It's a familiar problem to many as they enter middle age – the struggle to focus on close-up objects such as newsprint or embroidery.
And some people even face the added frustration of having to carry spectacles of varying strengths to allow them to carry out different tasks.
But now a British company has come up with an ingenious solution to get around the problem – spectacles where the focus can be altered in the same way as on a pair of binoculars, DailyMail reports.
A tiny dial on the arms of each pair of the Eyejusters glasses enables the wearer to bring whatever they want to look at into sharp focus.
Creator Owen Reading explained: ‘Lots of people need reading glasses but they need glasses with lots of different strengths.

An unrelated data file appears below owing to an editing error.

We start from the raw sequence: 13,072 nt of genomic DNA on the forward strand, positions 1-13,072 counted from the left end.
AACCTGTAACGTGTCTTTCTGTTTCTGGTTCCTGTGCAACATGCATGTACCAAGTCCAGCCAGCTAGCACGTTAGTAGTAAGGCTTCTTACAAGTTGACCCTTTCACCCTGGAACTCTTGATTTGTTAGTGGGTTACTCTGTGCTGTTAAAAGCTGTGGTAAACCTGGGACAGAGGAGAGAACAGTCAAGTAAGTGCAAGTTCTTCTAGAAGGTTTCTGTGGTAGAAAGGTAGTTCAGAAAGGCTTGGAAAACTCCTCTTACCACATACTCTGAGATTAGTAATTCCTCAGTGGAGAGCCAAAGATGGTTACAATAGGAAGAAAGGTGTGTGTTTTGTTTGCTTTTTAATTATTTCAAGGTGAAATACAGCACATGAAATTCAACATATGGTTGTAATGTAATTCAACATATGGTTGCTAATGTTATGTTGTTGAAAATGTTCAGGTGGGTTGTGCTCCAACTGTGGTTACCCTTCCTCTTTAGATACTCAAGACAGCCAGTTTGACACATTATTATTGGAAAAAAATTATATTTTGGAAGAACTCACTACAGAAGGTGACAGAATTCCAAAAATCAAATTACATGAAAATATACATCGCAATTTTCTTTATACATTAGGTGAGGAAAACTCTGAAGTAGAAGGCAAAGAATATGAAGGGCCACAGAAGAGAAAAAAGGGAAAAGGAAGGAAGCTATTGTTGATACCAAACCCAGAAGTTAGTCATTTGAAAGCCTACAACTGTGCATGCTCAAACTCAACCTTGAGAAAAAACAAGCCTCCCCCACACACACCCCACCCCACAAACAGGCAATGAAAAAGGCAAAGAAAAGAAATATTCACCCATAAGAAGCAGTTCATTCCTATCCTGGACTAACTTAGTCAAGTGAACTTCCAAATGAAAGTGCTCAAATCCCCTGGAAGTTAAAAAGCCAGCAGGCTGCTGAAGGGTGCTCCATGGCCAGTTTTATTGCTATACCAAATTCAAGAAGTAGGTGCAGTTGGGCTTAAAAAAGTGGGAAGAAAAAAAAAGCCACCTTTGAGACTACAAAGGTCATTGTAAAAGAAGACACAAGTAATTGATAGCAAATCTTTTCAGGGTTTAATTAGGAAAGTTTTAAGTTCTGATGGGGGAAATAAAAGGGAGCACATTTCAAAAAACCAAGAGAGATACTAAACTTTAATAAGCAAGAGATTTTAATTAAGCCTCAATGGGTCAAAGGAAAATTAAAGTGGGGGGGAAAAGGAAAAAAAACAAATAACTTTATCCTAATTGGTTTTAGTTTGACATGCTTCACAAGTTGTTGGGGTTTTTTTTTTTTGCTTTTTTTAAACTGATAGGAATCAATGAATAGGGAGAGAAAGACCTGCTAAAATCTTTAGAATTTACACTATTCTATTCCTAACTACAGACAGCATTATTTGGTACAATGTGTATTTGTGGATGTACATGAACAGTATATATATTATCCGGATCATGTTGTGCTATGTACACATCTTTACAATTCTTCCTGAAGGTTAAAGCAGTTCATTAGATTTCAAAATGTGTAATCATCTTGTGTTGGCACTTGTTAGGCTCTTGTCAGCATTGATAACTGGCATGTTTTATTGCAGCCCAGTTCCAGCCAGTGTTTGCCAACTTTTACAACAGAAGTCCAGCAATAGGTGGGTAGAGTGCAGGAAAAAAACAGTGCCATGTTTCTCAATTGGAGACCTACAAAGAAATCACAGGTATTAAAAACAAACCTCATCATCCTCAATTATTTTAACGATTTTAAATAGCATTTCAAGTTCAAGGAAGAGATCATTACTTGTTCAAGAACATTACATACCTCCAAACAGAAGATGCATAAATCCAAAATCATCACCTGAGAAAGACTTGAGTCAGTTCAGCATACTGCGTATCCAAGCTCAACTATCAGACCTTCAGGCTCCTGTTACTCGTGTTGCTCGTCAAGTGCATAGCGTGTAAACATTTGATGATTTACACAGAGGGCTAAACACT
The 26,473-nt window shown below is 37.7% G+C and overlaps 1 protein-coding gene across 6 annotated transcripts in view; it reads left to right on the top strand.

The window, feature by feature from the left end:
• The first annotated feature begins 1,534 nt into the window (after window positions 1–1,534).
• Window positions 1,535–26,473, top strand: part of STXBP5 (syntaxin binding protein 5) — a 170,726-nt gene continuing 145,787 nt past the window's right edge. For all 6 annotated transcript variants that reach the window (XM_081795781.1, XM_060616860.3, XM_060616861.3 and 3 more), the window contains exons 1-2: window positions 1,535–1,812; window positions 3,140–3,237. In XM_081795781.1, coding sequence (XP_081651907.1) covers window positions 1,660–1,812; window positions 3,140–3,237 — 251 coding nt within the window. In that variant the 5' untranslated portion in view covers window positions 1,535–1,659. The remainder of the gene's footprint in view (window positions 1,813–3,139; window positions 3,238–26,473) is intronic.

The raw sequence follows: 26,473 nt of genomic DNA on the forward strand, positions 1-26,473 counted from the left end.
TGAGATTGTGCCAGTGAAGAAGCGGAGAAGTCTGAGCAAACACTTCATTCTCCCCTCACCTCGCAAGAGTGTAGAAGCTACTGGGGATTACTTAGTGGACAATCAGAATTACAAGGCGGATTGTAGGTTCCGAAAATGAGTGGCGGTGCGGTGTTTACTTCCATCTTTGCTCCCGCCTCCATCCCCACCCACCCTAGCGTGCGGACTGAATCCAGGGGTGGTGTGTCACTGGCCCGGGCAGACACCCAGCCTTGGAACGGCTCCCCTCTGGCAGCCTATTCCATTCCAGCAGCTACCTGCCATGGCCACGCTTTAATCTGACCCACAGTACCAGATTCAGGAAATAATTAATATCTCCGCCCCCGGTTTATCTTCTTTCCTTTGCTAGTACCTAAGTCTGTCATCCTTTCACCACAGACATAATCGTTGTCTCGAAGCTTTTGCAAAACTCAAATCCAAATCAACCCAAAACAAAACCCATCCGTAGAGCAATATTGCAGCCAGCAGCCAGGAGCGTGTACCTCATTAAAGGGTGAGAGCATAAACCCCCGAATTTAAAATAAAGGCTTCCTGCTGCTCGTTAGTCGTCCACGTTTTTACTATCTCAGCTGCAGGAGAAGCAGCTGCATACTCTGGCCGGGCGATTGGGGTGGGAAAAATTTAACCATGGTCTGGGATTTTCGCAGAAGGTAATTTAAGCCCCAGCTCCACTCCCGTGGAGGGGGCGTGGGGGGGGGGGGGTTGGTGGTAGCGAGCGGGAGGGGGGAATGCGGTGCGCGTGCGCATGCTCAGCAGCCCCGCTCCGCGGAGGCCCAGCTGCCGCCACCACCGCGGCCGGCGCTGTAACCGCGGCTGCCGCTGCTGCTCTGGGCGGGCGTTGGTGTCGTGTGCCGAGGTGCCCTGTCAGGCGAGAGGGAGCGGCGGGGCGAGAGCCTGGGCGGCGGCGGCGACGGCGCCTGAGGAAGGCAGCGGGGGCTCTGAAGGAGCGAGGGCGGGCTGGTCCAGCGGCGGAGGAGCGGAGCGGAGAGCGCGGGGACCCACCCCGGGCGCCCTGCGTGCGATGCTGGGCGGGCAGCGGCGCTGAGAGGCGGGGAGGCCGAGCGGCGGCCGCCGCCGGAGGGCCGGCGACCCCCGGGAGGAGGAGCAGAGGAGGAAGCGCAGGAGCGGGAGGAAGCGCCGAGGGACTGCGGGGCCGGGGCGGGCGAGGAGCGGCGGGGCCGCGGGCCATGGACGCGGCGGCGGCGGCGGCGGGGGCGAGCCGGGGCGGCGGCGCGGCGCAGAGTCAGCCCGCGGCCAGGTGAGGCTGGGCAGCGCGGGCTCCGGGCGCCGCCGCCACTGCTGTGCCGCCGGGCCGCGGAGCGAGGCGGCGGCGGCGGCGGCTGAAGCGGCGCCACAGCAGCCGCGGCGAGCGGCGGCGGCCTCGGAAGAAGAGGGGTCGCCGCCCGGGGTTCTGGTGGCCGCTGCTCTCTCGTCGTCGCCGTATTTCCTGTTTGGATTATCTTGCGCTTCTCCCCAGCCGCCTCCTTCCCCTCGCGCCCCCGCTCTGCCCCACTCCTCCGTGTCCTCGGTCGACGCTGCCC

‘They might have a pair with +1 prescription-strength lenses for the computer, +2s for reading, and +3s for really close-up stuff.
Mr Reading came up with the idea for Eyejusters with friend David Crosby, who studied physics at Oxford with him.
The concept is simple: the lenses in glasses work to focus images by changing the direction of light beams entering them.
When a person with long sight wants to look at an object that is very close to them, they will need fat lenses with a highly convex ‘bulging’ shape.
When they want to look at something a little further away, they will need thinner ones with a less convex shape.
Eyejusters work because each lens in the spectacles is actually made up of two, and the pair slide past one another as the dial is turned to give a different shape.